Emma Potsklan:

How Her Passion for Music Turned into a Community on TikTok (Part 2)

By Smaranda Botezatu | Magazine | June 14, 2023

Cover Illustration: Emma Potsklan lying on her stomach. (Emma Potsklan)

In the second part of her piece, magazine reporter Smaranda Botezatu talks to Emma Potsklan about the current musical landscape, learning to broaden choices and TikTok as a music-sharing platform.

In the previous part, Emma has revealed how her music journey took off, the way music has helped her shake off the fear of not being accepted by others, and what it’s like creating content on TikTok and forming a community bound by music. In the second part of the interview, Emma brings our attention to the world of awards shows and being an attentive listener.

In the realm of music, award shows elicit much debate and controversy, particularly the Grammy Awards. While there are voices that claim that the Grammys don’t matter and are rigged, Emma disagrees. “Unfortunately, the Grammys do matter. It really means a lot for an artist if they win a Grammy. If they win the Best New Artist award that will potentially catapult their career in a way that maybe it wouldn’t otherwise happen.’’

Emma Potsklan lying on her stomach. (Emma Potsklan)

There have been some famous snubs over the years at the Grammys, including at the 2016 ceremony when Taylor Swift’s “1989” won Album of the Year over Kendrick Lamar’s “To Pimp a Butterfly.” “It matters a lot because it shows what our society and what the music community is willing to value.” This example highlights the valuing of white music over Black American Music. “It says a lot about what kind of art and from whom we’re willing to accept and celebrate on a mainstream level.’’ This year’s ceremony also sparked debates when Harry Styles’ album “Harry’s House” received Album of the Year over the critically acclaimed ‘’Renaissance’’ by Beyonce. ‘’It’s called Renaissance because it’s thought out to start a whole new renaissance of music. It’s completely revived this dance electronic and almost disco era of music that we’re seeing a huge influx in now. Drake’s releasing a dance hall inspired album, Kaytranada and Amine are releasing a disco pop album later this month. The ripple effect that Beyoncé’s album is going to have on music for the next five years is completely beyond what Harry Styles put out.’’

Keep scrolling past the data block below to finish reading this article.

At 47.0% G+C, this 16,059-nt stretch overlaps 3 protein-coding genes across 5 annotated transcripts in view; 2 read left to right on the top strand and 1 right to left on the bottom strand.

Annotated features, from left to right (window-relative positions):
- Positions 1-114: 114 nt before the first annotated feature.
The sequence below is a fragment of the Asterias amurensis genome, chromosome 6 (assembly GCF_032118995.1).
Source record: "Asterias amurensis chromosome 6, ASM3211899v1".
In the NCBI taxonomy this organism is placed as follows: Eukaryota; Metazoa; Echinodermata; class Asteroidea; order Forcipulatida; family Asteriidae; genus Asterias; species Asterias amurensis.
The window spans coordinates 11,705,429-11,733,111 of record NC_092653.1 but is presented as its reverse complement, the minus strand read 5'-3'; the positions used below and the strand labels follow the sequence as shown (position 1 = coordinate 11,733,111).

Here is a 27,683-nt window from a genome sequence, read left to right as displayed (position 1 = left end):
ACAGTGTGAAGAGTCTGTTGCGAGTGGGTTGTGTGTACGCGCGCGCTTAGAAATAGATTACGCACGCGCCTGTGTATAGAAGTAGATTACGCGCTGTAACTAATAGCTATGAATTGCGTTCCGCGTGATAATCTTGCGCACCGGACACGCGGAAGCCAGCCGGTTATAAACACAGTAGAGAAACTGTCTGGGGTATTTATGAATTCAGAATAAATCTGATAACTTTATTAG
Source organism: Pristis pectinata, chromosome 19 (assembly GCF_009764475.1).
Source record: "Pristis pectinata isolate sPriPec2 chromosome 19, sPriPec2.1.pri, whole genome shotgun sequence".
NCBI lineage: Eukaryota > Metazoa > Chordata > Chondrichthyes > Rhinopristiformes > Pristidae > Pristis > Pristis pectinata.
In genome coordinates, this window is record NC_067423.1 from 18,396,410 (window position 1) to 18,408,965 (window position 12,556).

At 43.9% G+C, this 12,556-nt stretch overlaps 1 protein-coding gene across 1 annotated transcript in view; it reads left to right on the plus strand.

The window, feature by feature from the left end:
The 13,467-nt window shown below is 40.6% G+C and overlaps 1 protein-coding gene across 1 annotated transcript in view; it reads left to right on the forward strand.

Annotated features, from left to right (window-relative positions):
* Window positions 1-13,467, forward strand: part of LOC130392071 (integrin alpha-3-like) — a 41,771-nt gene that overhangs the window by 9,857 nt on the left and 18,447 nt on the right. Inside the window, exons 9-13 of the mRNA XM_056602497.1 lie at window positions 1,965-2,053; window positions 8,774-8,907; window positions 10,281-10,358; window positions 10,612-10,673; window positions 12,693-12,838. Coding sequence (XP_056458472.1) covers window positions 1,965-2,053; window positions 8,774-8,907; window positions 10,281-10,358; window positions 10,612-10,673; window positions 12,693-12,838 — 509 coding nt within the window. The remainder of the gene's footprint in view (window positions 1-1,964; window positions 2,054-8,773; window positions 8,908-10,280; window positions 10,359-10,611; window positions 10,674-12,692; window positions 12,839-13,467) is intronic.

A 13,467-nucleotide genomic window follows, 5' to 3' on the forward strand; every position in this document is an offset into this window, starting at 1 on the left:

Emma talks on her TikTok about the importance of challenging our own musical habits and embracing the diversity of voices, experiences and perspectives that music has to offer. She believes that as a listener, you should check yourself as much as possible. “Am I listening to enough women every day? Am I listening to enough music made by queer people? Am I listening to enough music made by people who don’t look like me? If you don’t broaden your music choices, it can deeply inhibit your ability to understand others on a deeper level.”

The significance of perspective cannot be understated in music criticism. A reviewer’s ability to fully comprehend the nuances and complexities of a song or an album hinges on their capacity to empathize with the artist’s experiences. “I think that if a man is reviewing music made by a woman and maybe there’s a sensitive subject of some nature, a man is never going to be able to fully grasp the complexities of what this woman is feeling and what she’s saying. The same way that a white person reviewing music produced by a Black artist won’t actually understand what they’re going through.’’ The example of Lana del Rey’s early career serves as a poignant illustration of this dynamic. “A lot of people were harsh on Lana, saying that she romanticizes being the submissive girl in a relationship. Personally, having an album that honestly expressed what it felt to be in an abusive relationship or to be abused resonated profoundly. To know that I wasn’t alone, it was kind of a saving grace for me. And now it’s pretty much recognized that Lana Del Rey is one of the most influential figures in our millennial/Gen Z culture,’’ she concludes.

Navigating the tumultuous waters of your 20s could be confusing as you grapple with the uncertainty of your future. Emma gives me a few songs that encapsulate the feeling of searching for your place in this world. “I would say ‘20 something’ by SZA. It perfectly describes not knowing where you’re going, not knowing who you’re supposed to be. ‘Nothing New’ by Taylor Swift and Phoebe Bridgers fantastically puts into song what feeling lost and confused is. You’re in this weird limbo and asking yourself ‘Who am I? I’m going to be forgotten one day. I’m sad someone’s going to take my place. I’m not going to be young anymore.”

Emma is a perfect example of how one’s passion can bring people together to share their love for something as integral as music. Overcoming her fear of judgment brought her closer to achieving a long awaited dream: to connect with people in the music industry and to pour her love for music into content creation.

Smaranda Botezatu is a university student in Amsterdam. The views expressed here are not necessarily those of The Amsterdammer. 

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